|Flux Core Welding
|Works wells for structural and industrial pipe welds, generally on thicker material
|Good quality, functional, and strong welds on thinner materials
|Slow deposition rate and speed
|Quick welding speed and deposition rate
|Determined by settings at the machine and welding stickout
|Wide range of heat control via wire feed speed
|Cost & Availability of
Equipment and Materials
|Lower cost and more commonly available
|Widely available in multiple price ranges
|Visibility of Work
|Depends on the welding position and direction of smoke travel
|Slightly more visible weld due to less flux
|Low amp machines can be compact and portable in contrast to industrial-size machines
|Less compact and commonly run off 110-volt power
|Industrial and farm use with various metal types for quick repairs and smaller projects
|Ferrous metals only and great for hobby and garage use and for production welding and bigger projects
Deciding between flux core and stick welding requires more thought than looking at them both on paper.
They’re both reliable, viable welding methods you can use for your projects.
Factors to Consider When Choosing Between Flux Core and Stick Welding
Because of their similarities, you might have trouble deciding on which one to choose. But, you can use the following factors to determine the right method for your welding project.
Type of Metal Being Welded
Most welders tailor their approach to a specific task based on what metals they need to weld together. This distinction often narrows down the candidates significantly based on whether or not the metals contain iron.
In other words, these include metals that have magnetic properties.
For example, you can flux core weld only ferrous metals. You can stick weld almost any type of metal, including aluminum. But, you cannot stick weld metals such as titanium and columbium.
Thickness of Metal
The flux core wire can accommodate a higher deposition rate, compared to stick. So, you can add more filler metal to the weld joint in a shorter amount of time.
To be more specific, flux core welding allows you to weld 0.5-inch thick material in a single pass. Most flux core welding is done on materials that are between 0.028 inches and 0.08 inches thick.
But, it’s best for metals that are 0.1875 inches or thicker.
When flux core welding thicker materials, it’s often best to use a shielding gas. The shielding gas can help shroud the weld for better results.
To stick weld thin metals, you’ll need a small diameter electrode and move the weld quickly across the surface.
This method of heat and penetration control can help you avoid warping, distorting, or burning through the welding surface.
I don’t recommend stick welding metal thinner than 0.06 inches. Stick welding produces too much heat for thin metals to handle.
If you try to stick weld thin metals, they’ll burn through and create holes, spoiling the weld.
The thinnest mild steel you can stick weld is 0.125 inches. But, more experienced welders can weld metal that is 0.09375 inches thick or less. That’s because they’ll know how to adjust the welder’s settings to prevent burn-through.
If you’re a beginner, you can probably stick weld up to 0.24-inch-thick sheet metal. But if you need to weld anything larger than 0.375 inches, you’ll need to use multiple passes.
Application and Environment
Stick and flux core welding can be used in windy conditions to weld unclean metal. Many hobbyists use both types of welding for various projects.
Some craftsmen prefer stick welding because they can weld a wider variety of metals, compared to flux core welding. But, flux core welding will offer higher weld deposits on larger, thicker pieces.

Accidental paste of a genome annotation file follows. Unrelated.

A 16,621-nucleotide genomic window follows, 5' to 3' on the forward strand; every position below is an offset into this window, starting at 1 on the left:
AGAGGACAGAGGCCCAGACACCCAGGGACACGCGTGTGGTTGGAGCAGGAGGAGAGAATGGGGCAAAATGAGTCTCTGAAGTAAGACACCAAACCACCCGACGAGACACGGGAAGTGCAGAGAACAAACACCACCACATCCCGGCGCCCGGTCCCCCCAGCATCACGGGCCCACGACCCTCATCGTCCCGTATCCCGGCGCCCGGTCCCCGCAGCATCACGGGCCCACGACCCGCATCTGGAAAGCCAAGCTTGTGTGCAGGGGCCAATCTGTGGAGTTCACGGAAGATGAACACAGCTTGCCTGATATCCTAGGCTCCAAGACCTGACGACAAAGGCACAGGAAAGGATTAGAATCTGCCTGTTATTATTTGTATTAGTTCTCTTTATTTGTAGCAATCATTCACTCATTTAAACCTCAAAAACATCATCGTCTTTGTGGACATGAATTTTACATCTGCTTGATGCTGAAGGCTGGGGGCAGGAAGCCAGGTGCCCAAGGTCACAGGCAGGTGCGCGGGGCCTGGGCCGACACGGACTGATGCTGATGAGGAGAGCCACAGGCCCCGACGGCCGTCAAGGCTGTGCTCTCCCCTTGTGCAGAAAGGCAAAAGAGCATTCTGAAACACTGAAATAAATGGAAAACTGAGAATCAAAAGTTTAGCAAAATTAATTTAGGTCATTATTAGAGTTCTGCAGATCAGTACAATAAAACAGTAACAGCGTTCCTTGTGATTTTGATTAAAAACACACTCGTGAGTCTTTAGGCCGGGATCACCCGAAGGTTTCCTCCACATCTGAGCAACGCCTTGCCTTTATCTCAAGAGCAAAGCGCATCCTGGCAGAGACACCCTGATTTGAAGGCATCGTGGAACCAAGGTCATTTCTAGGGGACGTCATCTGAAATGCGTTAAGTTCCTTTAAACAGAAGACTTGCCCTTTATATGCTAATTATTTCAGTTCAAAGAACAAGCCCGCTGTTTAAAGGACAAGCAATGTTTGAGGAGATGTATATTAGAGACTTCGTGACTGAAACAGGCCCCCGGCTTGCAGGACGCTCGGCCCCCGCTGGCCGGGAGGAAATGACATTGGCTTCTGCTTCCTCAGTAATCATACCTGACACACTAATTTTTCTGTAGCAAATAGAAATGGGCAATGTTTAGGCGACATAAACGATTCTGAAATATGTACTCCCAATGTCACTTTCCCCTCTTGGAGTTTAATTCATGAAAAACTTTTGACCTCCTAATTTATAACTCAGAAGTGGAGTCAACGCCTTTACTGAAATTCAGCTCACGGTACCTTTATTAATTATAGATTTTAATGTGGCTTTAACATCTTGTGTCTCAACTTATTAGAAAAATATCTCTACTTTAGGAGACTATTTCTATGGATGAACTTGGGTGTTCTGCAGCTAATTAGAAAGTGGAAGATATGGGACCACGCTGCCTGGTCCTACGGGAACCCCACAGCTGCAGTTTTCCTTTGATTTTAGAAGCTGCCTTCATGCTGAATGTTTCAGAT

You can use flux core welding on galvanized steel and structural steel. Flux core and stick are often used in the field, from farms and off-the-grid locations to shipyards and construction sites. Pipe welders often turn to stick and flux core welding to repair cracks and other types of weld faults.
Both types of welding can perform general repairs. Stick welding is common in steel fabrication and mining. Flux core can be used in manufacturing and underwater welding.
Engineers prefer stick welding for architectural applications because it can penetrate deeper into materials.
Required Skills and Experience
Both flux core and stick welding cater to beginners who want to learn this skill. Arguably, flux core welding makes up for areas where a welder might lack the skill necessary for a successful weld.
In comparison, stick welding is less forgiving.
You’ll need a lot of patience and practice to get the appropriate skills for employment in stick or flux core welding positions.
Minute differences in settings, electrode types, gases (in the case of flux core welding), and other facets take hard work to conquer. Welding is a skill, and the more practice you get, the better you will be.
Availability of Equipment and Materials
Stick and flux core welding machines are found at most local hardware or welding supply stores.
You can also buy flux core and stick welding equipment online, including welding helmets, gloves, chipping hammers, and more.
Welding suppliers commonly carry stick welding materials because of their versatility. Flux-core welding is not as common, so finding flux-core electrodes can be more difficult.
Should you choose to use a shielding gas with flux core welding, you’ll need to source a gas cylinder and the corresponding services to refill it.
Is flux core welding better than stick?
Flux core welding can be better than stick when it comes to welding speed, machine settings, and skill. Beginners tend to do better with flux core welding because it is more forgiving of a lack of skill.
However, stick welding allows you to weld together various metals that you may not be able to with flux core welding. Stick welding also works best for repairs and industrial applications.
Can you get a good weld with flux core?
Yes, you can get a good weld with flux core welding because you can add a shielding gas and achieve higher temperatures for deeper penetration and, therefore, stronger welds.
Is flux core harder to weld?
Flux core can be harder to weld because of the materials and skill necessary to dial in the settings. At the same time, flux core welding is more forgiving of lack of experience than stick welding.
Wrapping It Up
Flux core welding is as strong as stick welding. It’s just a matter of technique, materials, applications, and job requirements.
Stick welding can be done on several types of metals, while flux core welding can only be done on ferrous metals. Stick welding materials and equipment are more widely available.
Due to the lack of shielding gas, stick, and flux core welding can be done in windy conditions. Flux core and stick welding are used by hobbyists and in industrial applications.
Flux core welding provides a more forgiving environment for beginner welders. Whether you choose flux core or stick welding, the proper technique will result in a sound weld acceptable by industry standards.